Another lackluster weekend at the box office has Hollywood in glum mood. By all accounts May was a severe disappointment for the industry, with several major summer tentpole films failing to catch fire, and underperforming initial box office projections. There have been no breakout hits so far, of the kind we saw in winter and spring, and nothing to match the hits of previous years like "Transformers," "Iron Man," and "Star Trek." There have been similarly weak starts to the summer season before, but this year feels especially dismal because expectations were running so high. Now imagine how much worse it would have been if the proposed Hollywood box office receipts futures exchange were up and running.
Inherently there's nothing wrong with trading film futures. I've heard about all the potential benefits. Futures trading may give Hollywood getting a new source of income, help hedge against risks, and give more power and influence to major studios. Wall Street trades in all sorts of exotic financial instruments and futures for a variety of commodities. Also, a popular fantasy version has existed for years – the Hollywood Stock Exchange or HSX – that allows players to buy and sell fake contracts on the performance of upcoming film projects, actors, directors, television shows, and related options. I have an account with HSX myself. It's a fun diversion, and I can understand why users would be tempted to try and translate the system to the real world.
But in the real world, box office receipts don't make for a very good commodity, and HSX with real money would essentially be legalized betting on a film's performance. The current online game bases the pricing of contracts on the first four weeks of box office returns. The proposed Media Derivatives Inc (MDEX) Trend Exchange for the "popcorn prediction market" looks pretty close to this. Up to six months in advance, they plan to sell contracts for a film's performance with price determined by grosses during the first two weeks or opening weekend of release.
Think of the potential consequences. Once tied to this kind of futures trading, a film's success or failure would be all but decided after only one weekend, which would give an advantage to front-loaded blockbusters rather than slow-and-steady performers like "How to Train Your Dragon" or prestige pictures that see attendance rise after major award wins. We would see even more emphasis on marketing campaigns to get audiences into theaters, and studios would have more incentive to produce only low-risk projects like sequels and reboots. And as the recent crop of middling summer fare has proven, this is not a strategy that audiences are embracing. If the exchange was in place today, Hollywood's recent losses would have had far further reaching financial impact.
The regulation of financial information about such trades would run into all kinds of problems. Hollywood runs on hype and gossip, and filmmakers have to oversell their films as a matter of course. Marketing campaigns often turn out to be misrepresentative, and advance buzz can evaporate overnight. Just this weekend, "Splice" was supposed to be a strong performer based on good critical reaction and a lot of interest from fanboy sites like Aint it Cool News. Out of the four films that premiered this weekend, it not only came in dead last with a box office take of $7.5 million dollars, despite a fairly pervasive marketing campaign, but audiences hated it. According to the market research firm Cinemascore, viewers gave it a rare D grade. But can you imagine the film industry sans the hype?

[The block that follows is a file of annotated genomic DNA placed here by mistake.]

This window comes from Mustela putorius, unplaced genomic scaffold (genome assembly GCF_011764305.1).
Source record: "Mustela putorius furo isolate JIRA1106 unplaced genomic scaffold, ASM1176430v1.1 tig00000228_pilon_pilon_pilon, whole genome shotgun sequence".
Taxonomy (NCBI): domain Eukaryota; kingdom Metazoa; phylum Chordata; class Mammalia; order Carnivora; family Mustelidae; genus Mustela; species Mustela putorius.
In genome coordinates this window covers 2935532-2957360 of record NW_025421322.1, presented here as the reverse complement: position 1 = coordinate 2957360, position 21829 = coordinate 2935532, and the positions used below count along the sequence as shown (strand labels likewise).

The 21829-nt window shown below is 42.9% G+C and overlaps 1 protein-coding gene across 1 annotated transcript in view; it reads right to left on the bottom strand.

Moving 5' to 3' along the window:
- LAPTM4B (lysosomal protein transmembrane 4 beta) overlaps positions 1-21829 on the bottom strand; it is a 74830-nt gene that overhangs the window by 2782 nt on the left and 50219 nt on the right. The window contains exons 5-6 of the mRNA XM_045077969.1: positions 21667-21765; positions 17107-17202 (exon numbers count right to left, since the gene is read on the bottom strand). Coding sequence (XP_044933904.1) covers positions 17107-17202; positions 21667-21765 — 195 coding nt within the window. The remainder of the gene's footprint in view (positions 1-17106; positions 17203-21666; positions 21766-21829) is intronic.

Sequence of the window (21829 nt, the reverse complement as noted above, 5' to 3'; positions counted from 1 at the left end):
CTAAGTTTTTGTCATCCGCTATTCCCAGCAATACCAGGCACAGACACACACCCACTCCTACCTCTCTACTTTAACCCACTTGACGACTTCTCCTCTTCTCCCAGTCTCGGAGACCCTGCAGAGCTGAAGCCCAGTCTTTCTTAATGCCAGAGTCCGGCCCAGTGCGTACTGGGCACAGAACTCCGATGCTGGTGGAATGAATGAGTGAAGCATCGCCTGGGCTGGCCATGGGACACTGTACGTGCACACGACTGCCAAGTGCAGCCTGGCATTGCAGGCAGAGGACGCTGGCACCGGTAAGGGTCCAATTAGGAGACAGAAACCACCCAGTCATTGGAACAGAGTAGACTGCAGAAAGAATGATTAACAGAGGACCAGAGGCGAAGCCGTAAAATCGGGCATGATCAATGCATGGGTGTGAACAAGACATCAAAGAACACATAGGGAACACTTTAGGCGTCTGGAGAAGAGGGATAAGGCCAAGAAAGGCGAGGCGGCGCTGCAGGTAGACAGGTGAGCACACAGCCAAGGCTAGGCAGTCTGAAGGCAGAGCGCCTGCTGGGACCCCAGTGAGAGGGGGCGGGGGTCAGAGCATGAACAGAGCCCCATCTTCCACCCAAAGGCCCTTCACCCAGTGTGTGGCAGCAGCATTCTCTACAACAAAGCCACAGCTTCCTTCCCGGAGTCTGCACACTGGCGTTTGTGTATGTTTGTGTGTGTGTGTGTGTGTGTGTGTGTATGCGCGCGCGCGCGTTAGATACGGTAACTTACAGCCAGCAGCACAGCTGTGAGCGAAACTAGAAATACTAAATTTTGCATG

Also, box office receipts are notoriously easy to manipulate. There have been countless instances of studios overestimating their films' weekend grosses to drum up publicity and garner attention in the short term, only for the actual numbers to fall short. News outlets always publish the predictions ahead of the actuals for the sake of their headlines, which has allowed this sort of fudging to perpetuate. And Hollywood's accounting has always been less than transparent. Think of all the lawsuits where massive blockbusters apparently never turned a profit , thus denying rights holders or creative talent their share. Even figuring out whether a film is a hit can be a tricky business, when "Robin Hood" takes over $200 million worldwide and is pegged as a flop, while "Letters to Juliet" pulls $75 million over the same time frame and is considered a modest hit.
I don't think May would have been as nearly as bad for Hollywood if it weren't for the sky-high expectations. For years, sequels were expected to do worse than the films they followed, not better. But now despite "Iron Man 2" and "Shrek Forever After" making plenty of box office bank and guaranteeing a profit for their respective studios, both have been unable to escape the taint of disappointment because they didn't do what the financial analysts said they would – exceed or match the performance of their predecessors. If there were more money behind those predictions, I'm sure the perceived failure would be even worse. It's bad enough the stock prices for the studios keep dropping every time a picture has a bad first weekend, but at least those have a chance to recover in the long term if performance improves.
But these new movie futures? Not so much.